A mouse model of pathological small intestinal epithelial cell apoptosis and shedding induced by systemic administration of lipopolysaccharide

Williams, Jonathan M, Duckworth, Carrie A, Watson, Alastair J M ORCID: https://orcid.org/0000-0003-3326-0426, Frey, Mark R, Miguel, Jennifer C, Burkitt, Michael D, Sutton, Robert, Hughes, Kevin R, Hall, Lindsay J ORCID: https://orcid.org/0000-0001-8938-5709, Caamaño, Jorge H, Campbell, Barry J and Pritchard, D Mark (2013) A mouse model of pathological small intestinal epithelial cell apoptosis and shedding induced by systemic administration of lipopolysaccharide. Disease Models & Mechanisms, 6 (6). pp. 1388-1399. ISSN 1754-8411

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The gut barrier, composed of a single layer of intestinal epithelial cells (IECs) held together by tight junctions, prevents the entrance of harmful microorganisms, antigens and toxins from the gut lumen into the blood. Small intestinal homeostasis is normally maintained by the rate of shedding of senescent enterocytes from the villus tip exactly matching the rate of generation of new cells in the crypt. However, in various localized and systemic inflammatory conditions, intestinal homeostasis can be disturbed as a result of increased IEC shedding. Such pathological IEC shedding can cause transient gaps to develop in the epithelial barrier and result in increased intestinal permeability. Although pathological IEC shedding has been implicated in the pathogenesis of conditions such as inflammatory bowel disease, our understanding of the underlying mechanisms remains limited. We have therefore developed a murine model to study this phenomenon, because IEC shedding in this species is morphologically analogous to humans. IEC shedding was induced by systemic lipopolysaccharide (LPS) administration in wild-type C57BL/6 mice, and in mice deficient in TNF-receptor 1 (Tnfr1(-/-)), Tnfr2 (Tnfr2(-/-)), nuclear factor kappa B1 (Nf?b1(-/-)) or Nf?b2 (Nf?b2(-/-)). Apoptosis and cell shedding was quantified using immunohistochemistry for active caspase-3, and gut-to-circulation permeability was assessed by measuring plasma fluorescence following fluorescein-isothiocyanate-dextran gavage. LPS, at doses =0.125 mg/kg body weight, induced rapid villus IEC apoptosis, with peak cell shedding occurring at 1.5 hours after treatment. This coincided with significant villus shortening, fluid exudation into the gut lumen and diarrhea. A significant increase in gut-to-circulation permeability was observed at 5 hours. TNFR1 was essential for LPS-induced IEC apoptosis and shedding, and the fate of the IECs was also dependent on NF?B, with signaling via NF?B1 favoring cell survival and via NF?B2 favoring apoptosis. This model will enable investigation of the importance and regulation of pathological IEC apoptosis and cell shedding in various diseases.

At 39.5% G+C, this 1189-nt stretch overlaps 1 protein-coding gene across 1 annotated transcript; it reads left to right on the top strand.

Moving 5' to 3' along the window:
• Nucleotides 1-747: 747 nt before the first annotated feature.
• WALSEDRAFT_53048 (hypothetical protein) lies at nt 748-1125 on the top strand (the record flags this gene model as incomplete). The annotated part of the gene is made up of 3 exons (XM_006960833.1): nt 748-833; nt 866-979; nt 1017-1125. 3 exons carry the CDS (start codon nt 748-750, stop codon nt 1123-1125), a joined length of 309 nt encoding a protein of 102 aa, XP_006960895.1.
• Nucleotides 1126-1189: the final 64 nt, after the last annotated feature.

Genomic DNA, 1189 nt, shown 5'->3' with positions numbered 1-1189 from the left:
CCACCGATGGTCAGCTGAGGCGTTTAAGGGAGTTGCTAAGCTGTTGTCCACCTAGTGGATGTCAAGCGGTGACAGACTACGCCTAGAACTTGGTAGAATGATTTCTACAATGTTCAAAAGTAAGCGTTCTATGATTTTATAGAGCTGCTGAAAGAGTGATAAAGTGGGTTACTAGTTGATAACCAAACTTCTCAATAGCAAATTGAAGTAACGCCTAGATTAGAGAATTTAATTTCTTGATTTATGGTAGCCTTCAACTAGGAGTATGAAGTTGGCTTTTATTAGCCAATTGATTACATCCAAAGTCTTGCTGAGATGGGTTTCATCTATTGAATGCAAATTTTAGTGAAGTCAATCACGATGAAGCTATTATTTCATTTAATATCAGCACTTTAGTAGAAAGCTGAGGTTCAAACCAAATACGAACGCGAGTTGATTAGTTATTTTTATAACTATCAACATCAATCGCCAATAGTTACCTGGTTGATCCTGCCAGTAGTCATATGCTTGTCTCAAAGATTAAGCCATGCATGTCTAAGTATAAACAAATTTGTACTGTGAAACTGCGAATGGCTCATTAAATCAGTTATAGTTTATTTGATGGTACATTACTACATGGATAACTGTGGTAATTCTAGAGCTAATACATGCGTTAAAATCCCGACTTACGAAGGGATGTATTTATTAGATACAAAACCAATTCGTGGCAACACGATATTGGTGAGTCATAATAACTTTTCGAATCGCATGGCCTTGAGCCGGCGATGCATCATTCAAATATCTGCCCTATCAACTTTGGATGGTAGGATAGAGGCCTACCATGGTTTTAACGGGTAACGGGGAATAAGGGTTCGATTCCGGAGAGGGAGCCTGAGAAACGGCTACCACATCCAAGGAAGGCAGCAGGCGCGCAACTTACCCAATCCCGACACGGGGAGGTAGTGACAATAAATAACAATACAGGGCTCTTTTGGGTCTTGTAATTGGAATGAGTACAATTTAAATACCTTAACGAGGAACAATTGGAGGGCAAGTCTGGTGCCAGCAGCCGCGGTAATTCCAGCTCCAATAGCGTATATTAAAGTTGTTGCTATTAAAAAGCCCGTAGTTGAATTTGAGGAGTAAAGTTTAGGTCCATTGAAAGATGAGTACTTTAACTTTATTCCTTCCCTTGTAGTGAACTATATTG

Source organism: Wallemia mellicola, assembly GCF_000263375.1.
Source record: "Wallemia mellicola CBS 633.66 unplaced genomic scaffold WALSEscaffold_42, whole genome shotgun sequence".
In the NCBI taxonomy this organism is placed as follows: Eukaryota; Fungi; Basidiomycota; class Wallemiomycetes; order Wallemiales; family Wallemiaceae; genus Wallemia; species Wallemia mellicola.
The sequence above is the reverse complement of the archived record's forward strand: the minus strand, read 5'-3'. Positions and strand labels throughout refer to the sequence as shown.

Item Type: Article
Uncontrolled Keywords: sdg 3 - good health and well-being ,/dk/atira/pure/sustainabledevelopmentgoals/good_health_and_well_being
Faculty \ School: Faculty of Science > School of Environmental Sciences
Faculty of Medicine and Health Sciences > Norwich Medical School
UEA Research Groups: Faculty of Medicine and Health Sciences > Research Groups > Gastroenterology and Gut Biology
Depositing User: Pure Connector
Date Deposited: 27 Oct 2013 22:00
Last Modified: 18 Aug 2023 00:04
URI: https://ueaeprints.uea.ac.uk/id/eprint/43966
DOI: 10.1242/dmm.013284


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